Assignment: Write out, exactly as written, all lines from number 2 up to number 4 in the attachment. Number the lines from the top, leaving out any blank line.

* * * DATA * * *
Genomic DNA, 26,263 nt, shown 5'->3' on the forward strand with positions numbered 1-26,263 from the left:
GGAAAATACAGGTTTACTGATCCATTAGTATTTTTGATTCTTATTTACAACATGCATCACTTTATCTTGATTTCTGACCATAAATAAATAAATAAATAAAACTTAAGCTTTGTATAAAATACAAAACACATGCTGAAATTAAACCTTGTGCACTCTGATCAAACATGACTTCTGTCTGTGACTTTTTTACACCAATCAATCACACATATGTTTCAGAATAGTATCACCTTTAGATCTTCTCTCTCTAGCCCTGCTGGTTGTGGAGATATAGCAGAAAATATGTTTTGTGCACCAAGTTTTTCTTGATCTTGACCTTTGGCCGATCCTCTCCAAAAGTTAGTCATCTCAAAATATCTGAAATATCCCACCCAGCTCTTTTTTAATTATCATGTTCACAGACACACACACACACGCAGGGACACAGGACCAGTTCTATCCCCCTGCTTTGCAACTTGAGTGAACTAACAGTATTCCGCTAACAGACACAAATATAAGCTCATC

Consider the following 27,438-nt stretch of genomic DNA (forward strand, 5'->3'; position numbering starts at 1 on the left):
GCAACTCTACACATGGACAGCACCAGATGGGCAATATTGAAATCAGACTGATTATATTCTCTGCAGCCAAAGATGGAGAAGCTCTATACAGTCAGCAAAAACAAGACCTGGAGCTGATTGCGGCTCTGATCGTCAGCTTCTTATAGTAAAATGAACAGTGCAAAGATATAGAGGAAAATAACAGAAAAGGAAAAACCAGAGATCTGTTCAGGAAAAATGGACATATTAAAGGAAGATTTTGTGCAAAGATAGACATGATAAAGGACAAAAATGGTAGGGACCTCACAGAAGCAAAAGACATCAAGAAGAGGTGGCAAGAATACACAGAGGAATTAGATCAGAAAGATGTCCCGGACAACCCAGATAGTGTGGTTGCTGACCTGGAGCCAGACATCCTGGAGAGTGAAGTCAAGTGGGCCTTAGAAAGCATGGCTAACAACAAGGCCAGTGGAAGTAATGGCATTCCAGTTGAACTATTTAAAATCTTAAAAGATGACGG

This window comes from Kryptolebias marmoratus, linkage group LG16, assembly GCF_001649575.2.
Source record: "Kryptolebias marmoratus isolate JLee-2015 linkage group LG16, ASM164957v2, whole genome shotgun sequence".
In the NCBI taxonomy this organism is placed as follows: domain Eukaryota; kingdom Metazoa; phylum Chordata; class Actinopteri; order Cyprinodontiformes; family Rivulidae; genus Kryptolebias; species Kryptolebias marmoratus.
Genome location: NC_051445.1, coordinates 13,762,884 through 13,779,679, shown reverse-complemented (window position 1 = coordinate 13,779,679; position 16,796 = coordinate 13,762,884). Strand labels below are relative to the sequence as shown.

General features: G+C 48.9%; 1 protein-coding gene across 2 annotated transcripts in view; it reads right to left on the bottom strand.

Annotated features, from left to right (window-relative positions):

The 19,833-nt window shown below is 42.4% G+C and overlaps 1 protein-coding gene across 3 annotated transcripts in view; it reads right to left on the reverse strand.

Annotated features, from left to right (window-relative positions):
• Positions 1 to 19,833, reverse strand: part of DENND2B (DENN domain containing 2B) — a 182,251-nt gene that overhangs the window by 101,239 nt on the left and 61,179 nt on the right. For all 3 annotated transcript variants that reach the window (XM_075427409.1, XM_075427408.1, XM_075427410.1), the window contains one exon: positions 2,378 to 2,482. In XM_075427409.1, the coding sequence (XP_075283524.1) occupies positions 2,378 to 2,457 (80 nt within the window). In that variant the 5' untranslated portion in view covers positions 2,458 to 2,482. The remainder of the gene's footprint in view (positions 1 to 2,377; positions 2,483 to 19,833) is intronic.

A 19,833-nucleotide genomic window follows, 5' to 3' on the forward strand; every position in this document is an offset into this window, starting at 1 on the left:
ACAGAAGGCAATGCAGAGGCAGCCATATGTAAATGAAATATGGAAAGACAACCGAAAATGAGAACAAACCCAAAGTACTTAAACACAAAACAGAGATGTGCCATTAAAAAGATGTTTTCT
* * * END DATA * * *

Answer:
GGAAAATACAGGTTTACTGATCCATTAGTATTTTTGATTCTTATTTACAACATGCATCACTTTATCTTGATTTCTGACCATAAATAAATAAATAAATAAAACTTAAGCTTTGTATAAAATACAAAACACATGCTGAAATTAAACCTTGTGCACTCTGATCAAACATGACTTCTGTCTGTGACTTTTTTACACCAATCAATCACACATATGTTTCAGAATAGTATCACCTTTAGATCTTCTCTCTCTAGCCCTGCTGGTTGTGGAGATATAGCAGAAAATATGTTTTGTGCACCAAGTTTTTCTTGATCTTGACCTTTGGCCGATCCTCTCCAAAAGTTAGTCATCTCAAAATATCTGAAATATCCCACCCAGCTCTTTTTTAATTATCATGTTCACAGACACACACACACACGCAGGGACACAGGACCAGTTCTATCCCCCTGCTTTGCAACTTGAGTGAACTAACAGTATTCCGCTAACAGACACAAATATAAGCTCATC

Consider the following 27,438-nt stretch of genomic DNA (forward strand, 5'->3'; position numbering starts at 1 on the left):
GCAACTCTACACATGGACAGCACCAGATGGGCAATATTGAAATCAGACTGATTATATTCTCTGCAGCCAAAGATGGAGAAGCTCTATACAGTCAGCAAAAACAAGACCTGGAGCTGATTGCGGCTCTGATCGTCAGCTTCTTATAGTAAAATGAACAGTGCAAAGATATAGAGGAAAATAACAGAAAAGGAAAAACCAGAGATCTGTTCAGGAAAAATGGACATATTAAAGGAAGATTTTGTGCAAAGATAGACATGATAAAGGACAAAAATGGTAGGGACCTCACAGAAGCAAAAGACATCAAGAAGAGGTGGCAAGAATACACAGAGGAATTAGATCAGAAAGATGTCCCGGACAACCCAGATAGTGTGGTTGCTGACCTGGAGCCAGACATCCTGGAGAGTGAAGTCAAGTGGGCCTTAGAAAGCATGGCTAACAACAAGGCCAGTGGAAGTAATGGCATTCCAGTTGAACTATTTAAAATCTTAAAAGATGACGG